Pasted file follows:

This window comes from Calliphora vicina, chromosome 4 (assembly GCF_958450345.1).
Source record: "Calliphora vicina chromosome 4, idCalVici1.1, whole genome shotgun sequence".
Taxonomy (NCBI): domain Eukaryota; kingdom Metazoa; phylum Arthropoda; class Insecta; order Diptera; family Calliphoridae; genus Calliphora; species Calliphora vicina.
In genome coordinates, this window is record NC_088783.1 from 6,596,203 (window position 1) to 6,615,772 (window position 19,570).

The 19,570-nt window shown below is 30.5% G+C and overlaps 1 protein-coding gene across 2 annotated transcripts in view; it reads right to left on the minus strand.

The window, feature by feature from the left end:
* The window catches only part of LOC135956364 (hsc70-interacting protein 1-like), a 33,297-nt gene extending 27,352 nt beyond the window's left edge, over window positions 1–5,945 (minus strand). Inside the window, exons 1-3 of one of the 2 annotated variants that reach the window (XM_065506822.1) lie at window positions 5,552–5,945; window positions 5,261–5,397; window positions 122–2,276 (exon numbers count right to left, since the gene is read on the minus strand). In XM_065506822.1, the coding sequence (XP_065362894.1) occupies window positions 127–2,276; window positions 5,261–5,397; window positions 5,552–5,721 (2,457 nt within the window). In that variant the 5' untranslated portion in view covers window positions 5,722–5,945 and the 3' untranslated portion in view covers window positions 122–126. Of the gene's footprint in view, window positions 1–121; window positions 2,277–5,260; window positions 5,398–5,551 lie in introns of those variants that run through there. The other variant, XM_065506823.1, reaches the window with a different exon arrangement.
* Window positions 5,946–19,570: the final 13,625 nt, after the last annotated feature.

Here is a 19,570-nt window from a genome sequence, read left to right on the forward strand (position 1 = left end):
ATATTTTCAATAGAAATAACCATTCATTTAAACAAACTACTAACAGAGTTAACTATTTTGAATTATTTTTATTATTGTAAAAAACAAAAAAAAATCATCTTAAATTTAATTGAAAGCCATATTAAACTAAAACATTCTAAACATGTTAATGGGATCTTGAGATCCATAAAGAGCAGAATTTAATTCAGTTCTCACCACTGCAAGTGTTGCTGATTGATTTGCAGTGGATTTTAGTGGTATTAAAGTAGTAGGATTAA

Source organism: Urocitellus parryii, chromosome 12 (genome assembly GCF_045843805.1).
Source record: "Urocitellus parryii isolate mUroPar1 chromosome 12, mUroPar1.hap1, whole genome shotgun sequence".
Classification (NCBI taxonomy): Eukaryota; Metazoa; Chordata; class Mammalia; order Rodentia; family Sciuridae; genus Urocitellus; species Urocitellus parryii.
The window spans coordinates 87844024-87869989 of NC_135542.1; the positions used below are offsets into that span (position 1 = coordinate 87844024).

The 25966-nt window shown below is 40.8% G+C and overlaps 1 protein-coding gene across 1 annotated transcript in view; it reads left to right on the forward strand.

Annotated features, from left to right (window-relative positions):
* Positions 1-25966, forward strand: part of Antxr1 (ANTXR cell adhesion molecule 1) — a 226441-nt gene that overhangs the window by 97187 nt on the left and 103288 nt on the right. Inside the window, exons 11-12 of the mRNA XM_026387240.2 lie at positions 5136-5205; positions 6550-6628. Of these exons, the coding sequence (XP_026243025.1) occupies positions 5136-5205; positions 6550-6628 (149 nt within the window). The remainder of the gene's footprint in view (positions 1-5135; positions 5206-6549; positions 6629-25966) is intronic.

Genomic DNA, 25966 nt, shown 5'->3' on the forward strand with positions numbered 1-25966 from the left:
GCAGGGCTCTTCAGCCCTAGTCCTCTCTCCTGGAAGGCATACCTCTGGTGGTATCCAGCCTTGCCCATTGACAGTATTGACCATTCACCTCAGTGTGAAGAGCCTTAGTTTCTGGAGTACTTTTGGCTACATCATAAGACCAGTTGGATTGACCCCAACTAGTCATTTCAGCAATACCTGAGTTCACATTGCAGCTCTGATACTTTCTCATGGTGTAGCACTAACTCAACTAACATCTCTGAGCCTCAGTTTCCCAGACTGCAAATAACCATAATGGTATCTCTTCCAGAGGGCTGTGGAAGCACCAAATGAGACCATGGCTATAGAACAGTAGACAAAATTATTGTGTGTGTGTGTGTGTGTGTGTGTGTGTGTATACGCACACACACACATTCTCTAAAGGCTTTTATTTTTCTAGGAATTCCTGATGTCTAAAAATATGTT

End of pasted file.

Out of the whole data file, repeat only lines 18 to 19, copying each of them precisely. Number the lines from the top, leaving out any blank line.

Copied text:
Genomic DNA, 25966 nt, shown 5'->3' on the forward strand with positions numbered 1-25966 from the left:
GCAGGGCTCTTCAGCCCTAGTCCTCTCTCCTGGAAGGCATACCTCTGGTGGTATCCAGCCTTGCCCATTGACAGTATTGACCATTCACCTCAGTGTGAAGAGCCTTAGTTTCTGGAGTACTTTTGGCTACATCATAAGACCAGTTGGATTGACCCCAACTAGTCATTTCAGCAATACCTGAGTTCACATTGCAGCTCTGATACTTTCTCATGGTGTAGCACTAACTCAACTAACATCTCTGAGCCTCAGTTTCCCAGACTGCAAATAACCATAATGGTATCTCTTCCAGAGGGCTGTGGAAGCACCAAATGAGACCATGGCTATAGAACAGTAGACAAAATTATTGTGTGTGTGTGTGTGTGTGTGTGTGTGTGTATACGCACACACACACATTCTCTAAAGGCTTTTATTTTTCTAGGAATTCCTGATGTCTAAAAATATGTT